I’m too old for the Dodgers, although they could use me. I’m personally doing this because I’m very committed to Santa Barbara. I’m proud to live here. I love this community and I don’t like the fact that it’s not being served by its media. I think I know how to put together a quality, mainstream news product, and I know I know the community, and what I’m trying to do is marry those two and fill a void.
LD: Why will this succeed when other start-up news ventures have failed?
WM: I have no idea what you’re talking about. (Laughs) Henry Ford said, “Failure is the opportunity to begin again, more intelligently.” And that’s what I am doing. I would not have undertaken this endeavor without the Beacon experience, and part of that is, I think the Beacon was a fantastic newspaper. Certainly it served its readers very well. … But it failed as a business because we weren’t able to connect with advertisers quickly enough. And so with Noozhawk, the genesis and evolution of that has been the opposite. I started out talking to advertisers first.
LD: So it feels like they are ready to embrace the Internet?
WM: That’s interesting because when we had the Beacon and we talked about the Web part of it, the advertisers just weren’t there yet … That dynamic and that whole attitude has changed. What I found in talking to those same Beacon advertisers is that when I went back to them last fall and talked with them about this project, their reaction was, “I’m done with print, it no longer works for me, it’s all about the Internet. Internet, Internet, Internet.”
When I first had the idea, older readers, retirees, who have been the core newspaper readers for a couple of generations, were resistant to the concept. … Then, as time went on, and the Santa Barbara situation kind of deteriorated, I was finding even at the retiree level, the core newspaper reader level, those people were saying, “You know what? I’m actually finding my news online and it’s not that bad. I don’t really miss that routine.” Plus it’s environmentally friendly.
LD: Are there any other models or any other communities that are already doing this kind of thing successfully?
WM: Not that I could find with a successful advertising model. … For this to succeed, the business community needs to support it and see it as a worthwhile endeavor that’s effective for their needs.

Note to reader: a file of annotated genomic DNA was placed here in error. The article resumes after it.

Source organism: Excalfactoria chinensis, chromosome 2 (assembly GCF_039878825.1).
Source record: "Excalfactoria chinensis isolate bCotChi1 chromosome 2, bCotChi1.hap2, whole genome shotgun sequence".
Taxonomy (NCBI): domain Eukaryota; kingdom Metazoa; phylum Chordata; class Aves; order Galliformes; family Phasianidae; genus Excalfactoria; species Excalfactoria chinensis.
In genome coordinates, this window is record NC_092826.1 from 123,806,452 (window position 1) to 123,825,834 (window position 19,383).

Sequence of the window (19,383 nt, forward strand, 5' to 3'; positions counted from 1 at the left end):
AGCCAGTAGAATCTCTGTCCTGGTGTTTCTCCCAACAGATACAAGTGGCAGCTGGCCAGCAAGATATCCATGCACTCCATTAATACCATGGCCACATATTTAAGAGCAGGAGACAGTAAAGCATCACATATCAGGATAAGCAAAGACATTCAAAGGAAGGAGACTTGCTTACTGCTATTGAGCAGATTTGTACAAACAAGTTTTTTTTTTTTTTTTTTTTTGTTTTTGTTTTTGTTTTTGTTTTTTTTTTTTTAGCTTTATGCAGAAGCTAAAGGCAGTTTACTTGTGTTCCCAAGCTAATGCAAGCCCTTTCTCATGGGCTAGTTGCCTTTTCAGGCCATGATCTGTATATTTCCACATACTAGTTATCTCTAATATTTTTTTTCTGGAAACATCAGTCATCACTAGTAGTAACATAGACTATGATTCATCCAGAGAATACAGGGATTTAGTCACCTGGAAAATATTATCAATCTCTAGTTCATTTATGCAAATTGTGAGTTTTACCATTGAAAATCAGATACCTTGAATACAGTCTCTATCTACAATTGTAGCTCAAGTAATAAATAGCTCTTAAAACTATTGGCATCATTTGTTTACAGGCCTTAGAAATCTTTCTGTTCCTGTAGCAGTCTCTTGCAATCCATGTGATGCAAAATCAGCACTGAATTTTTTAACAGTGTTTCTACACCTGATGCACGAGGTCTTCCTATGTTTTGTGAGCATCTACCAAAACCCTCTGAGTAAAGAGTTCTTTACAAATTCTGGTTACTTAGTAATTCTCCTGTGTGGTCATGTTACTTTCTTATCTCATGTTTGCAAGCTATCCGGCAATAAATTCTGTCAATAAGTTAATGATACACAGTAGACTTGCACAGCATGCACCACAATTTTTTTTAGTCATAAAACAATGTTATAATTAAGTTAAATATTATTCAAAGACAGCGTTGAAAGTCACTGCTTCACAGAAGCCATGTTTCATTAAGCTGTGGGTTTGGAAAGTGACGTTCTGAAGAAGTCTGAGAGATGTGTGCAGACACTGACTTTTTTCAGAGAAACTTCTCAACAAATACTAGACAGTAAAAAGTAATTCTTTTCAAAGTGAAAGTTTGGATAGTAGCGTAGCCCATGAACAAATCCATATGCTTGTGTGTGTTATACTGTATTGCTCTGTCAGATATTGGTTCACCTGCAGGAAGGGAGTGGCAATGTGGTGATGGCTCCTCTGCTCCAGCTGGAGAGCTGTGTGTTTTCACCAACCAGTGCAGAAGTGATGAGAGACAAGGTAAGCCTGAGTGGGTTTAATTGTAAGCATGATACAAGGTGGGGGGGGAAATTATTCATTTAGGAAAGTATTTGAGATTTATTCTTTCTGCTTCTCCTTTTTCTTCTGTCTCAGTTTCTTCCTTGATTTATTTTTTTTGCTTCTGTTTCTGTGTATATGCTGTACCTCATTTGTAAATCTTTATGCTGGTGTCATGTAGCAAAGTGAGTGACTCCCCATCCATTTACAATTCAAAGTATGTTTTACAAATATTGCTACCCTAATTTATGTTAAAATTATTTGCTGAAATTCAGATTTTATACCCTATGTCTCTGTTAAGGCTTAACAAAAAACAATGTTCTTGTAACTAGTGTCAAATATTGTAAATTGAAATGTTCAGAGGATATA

Without going into the details, I think Santa Barbara has some unique circumstances that are lending themselves to this idea here at this time. That said, I think you need to have some authenticity, and you need to really know the community. And I think we have some advantages in that area. The folks we have involved really know this community. Both Jim Farr (former publisher of the Goleta Valley Voice and Noozhawk’s sales and operations manager) and I, obviously, were both community newspaper publishers. We don’t see eye to eye on a lot of things in the political spectrum but we’re both passionate about this community and want the best for it. And I think we have a certain respect and credibility in the community — at least I do in the business community.
LD: What’s the business model? How will this venture actually make money?
WM: Advertising revenue. It’s advertising supported, it’s free to use. We’re asking people to register for the daily e-mail that goes out, but the idea is that advertising is paying for the site in most cases.
LD: What about if the people at the table next to us were talking about Noozhawk, what would you want them to be saying?
WM: We want them to be talking about it all the time — like, my gosh, it’s the most effective, most informative source for news and Information I’ve ever seen. I think at its heart, we want them to recognize Santa Barbara within Noozhawk’s Web site, the community that they know. We want to make sure that it’s reflected on the site.
It’s a great community. You know it, I know it, everybody knows it, but too often too much of it is just invisible.
LD: What do you know now that you wish you would have known when you started the Beacon?
WM: You know, I thought when we started the Beacon that I really knew Santa Barbara, and I didn’t. I had lived here at that time about 17 years, and just didn’t quite know or appreciate how truly interconnected everything was. And I think partly through my experience with the Beacon and partly through my involvement with the Goleta Valley Chamber of Commerce, I think I have a greater understanding and a greater appreciation of how it all works, which is why I’m confident about Noozhawk’s success.
LD: When you’re not working, what do you like to do?
WM: Dodgers baseball — and they’re killing me now!
LD: If you had to sum yourself up with just three adjectives, what would they be?
WM: Persistent. Principled. Confident.
LD: Is there anything else you want to tell our readers?
WM: I would say that Noozhawk is as much about them — actually, is more about them — than it is about our community. And so for them to take ownership of the site and get involved, our community will benefit. Because at the end of the day, they have more knowledge about what’s going on in the community collectively than any single news source does individually. We really want their involvement.